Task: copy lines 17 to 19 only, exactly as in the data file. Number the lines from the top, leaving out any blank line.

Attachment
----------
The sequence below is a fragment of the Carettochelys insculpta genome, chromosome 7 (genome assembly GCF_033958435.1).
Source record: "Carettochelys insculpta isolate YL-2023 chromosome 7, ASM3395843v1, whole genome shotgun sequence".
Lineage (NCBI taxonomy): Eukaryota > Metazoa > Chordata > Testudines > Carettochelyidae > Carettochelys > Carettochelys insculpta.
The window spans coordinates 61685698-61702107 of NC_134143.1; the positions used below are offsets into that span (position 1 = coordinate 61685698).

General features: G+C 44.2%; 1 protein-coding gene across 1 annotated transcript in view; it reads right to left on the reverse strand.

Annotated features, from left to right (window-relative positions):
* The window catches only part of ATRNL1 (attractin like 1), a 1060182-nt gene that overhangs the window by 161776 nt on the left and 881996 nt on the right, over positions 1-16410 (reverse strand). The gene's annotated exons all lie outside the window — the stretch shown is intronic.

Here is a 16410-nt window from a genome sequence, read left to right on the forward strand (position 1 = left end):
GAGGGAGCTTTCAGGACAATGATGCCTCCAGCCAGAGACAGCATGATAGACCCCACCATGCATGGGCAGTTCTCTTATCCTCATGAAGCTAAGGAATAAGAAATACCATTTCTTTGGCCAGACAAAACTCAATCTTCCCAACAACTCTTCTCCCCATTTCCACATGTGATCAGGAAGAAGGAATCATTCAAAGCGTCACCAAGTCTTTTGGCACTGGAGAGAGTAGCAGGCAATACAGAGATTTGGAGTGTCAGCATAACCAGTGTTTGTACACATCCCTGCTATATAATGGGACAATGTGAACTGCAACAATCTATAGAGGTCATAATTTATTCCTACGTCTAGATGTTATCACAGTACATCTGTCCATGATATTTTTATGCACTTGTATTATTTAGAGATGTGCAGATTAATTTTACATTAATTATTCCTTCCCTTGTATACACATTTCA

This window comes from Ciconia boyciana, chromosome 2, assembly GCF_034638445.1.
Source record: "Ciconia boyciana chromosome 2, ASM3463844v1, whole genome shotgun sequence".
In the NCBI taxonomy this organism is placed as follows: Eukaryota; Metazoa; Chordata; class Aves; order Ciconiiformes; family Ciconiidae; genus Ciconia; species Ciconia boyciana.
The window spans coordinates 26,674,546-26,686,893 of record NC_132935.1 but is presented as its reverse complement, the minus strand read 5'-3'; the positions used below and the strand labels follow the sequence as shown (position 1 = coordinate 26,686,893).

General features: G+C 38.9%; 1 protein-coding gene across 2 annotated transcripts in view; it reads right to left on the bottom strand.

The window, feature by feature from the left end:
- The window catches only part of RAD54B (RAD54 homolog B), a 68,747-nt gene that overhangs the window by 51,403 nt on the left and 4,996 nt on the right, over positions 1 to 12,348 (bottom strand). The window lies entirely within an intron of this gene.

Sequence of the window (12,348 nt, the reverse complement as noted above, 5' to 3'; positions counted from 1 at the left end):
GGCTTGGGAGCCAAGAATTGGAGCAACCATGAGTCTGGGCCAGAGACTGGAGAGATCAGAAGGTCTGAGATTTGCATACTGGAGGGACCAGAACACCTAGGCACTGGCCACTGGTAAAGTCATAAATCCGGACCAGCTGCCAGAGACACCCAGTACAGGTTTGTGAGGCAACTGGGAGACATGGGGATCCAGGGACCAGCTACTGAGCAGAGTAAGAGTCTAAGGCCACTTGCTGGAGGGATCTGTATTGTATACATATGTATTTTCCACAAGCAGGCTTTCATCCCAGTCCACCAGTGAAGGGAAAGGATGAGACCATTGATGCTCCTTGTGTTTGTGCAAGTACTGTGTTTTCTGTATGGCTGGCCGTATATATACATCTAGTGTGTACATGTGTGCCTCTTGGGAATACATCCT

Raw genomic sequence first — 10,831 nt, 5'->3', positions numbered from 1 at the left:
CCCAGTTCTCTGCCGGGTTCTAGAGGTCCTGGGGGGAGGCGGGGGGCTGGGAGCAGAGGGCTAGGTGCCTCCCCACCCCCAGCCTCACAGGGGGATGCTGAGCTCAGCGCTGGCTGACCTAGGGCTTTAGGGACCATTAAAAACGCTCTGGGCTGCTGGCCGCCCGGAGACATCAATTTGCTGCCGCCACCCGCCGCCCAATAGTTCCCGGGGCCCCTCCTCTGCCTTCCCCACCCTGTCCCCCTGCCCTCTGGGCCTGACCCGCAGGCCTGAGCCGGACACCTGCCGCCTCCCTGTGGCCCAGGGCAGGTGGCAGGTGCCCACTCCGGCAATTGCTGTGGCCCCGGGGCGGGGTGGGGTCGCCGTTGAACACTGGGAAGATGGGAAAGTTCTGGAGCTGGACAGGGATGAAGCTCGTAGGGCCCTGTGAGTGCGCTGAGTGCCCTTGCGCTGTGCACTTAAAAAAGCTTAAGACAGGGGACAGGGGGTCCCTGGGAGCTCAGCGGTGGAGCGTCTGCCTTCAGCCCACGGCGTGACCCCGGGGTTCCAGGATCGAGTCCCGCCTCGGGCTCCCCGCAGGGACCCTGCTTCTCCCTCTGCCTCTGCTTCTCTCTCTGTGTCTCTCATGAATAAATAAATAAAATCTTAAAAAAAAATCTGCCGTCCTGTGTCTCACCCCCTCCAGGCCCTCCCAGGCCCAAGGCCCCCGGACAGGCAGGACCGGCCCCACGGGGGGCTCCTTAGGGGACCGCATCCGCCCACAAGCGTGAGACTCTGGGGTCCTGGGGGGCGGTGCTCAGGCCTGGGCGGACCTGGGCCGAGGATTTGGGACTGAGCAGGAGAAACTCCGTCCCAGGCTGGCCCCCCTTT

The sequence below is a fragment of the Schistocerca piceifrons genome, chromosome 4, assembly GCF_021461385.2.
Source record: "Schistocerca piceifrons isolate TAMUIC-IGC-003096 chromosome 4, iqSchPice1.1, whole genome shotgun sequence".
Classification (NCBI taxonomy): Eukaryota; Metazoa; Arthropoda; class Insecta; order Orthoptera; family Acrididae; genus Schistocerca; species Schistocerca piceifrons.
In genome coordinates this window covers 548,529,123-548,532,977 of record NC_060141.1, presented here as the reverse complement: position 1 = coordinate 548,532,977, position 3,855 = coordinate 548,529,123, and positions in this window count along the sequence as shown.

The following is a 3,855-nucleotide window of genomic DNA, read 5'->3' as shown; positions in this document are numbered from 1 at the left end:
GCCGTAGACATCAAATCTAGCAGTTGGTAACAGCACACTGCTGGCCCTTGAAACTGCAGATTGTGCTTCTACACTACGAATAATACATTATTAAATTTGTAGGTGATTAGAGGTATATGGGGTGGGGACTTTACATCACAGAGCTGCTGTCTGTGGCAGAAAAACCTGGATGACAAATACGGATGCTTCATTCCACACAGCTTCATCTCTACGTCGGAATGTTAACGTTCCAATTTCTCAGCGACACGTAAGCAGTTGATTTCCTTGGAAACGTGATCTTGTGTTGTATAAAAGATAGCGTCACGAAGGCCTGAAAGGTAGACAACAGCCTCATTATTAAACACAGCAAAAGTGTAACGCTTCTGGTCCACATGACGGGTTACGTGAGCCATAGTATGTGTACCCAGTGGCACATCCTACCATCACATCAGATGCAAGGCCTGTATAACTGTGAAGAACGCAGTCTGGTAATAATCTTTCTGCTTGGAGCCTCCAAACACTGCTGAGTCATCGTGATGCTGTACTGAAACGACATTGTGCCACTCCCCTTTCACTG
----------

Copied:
Sequence of the window (12,348 nt, the reverse complement as noted above, 5' to 3'; positions counted from 1 at the left end):
GGCTTGGGAGCCAAGAATTGGAGCAACCATGAGTCTGGGCCAGAGACTGGAGAGATCAGAAGGTCTGAGATTTGCATACTGGAGGGACCAGAACACCTAGGCACTGGCCACTGGTAAAGTCATAAATCCGGACCAGCTGCCAGAGACACCCAGTACAGGTTTGTGAGGCAACTGGGAGACATGGGGATCCAGGGACCAGCTACTGAGCAGAGTAAGAGTCTAAGGCCACTTGCTGGAGGGATCTGTATTGTATACATATGTATTTTCCACAAGCAGGCTTTCATCCCAGTCCACCAGTGAAGGGAAAGGATGAGACCATTGATGCTCCTTGTGTTTGTGCAAGTACTGTGTTTTCTGTATGGCTGGCCGTATATATACATCTAGTGTGTACATGTGTGCCTCTTGGGAATACATCCT

Raw genomic sequence first — 10,831 nt, 5'->3', positions numbered from 1 at the left: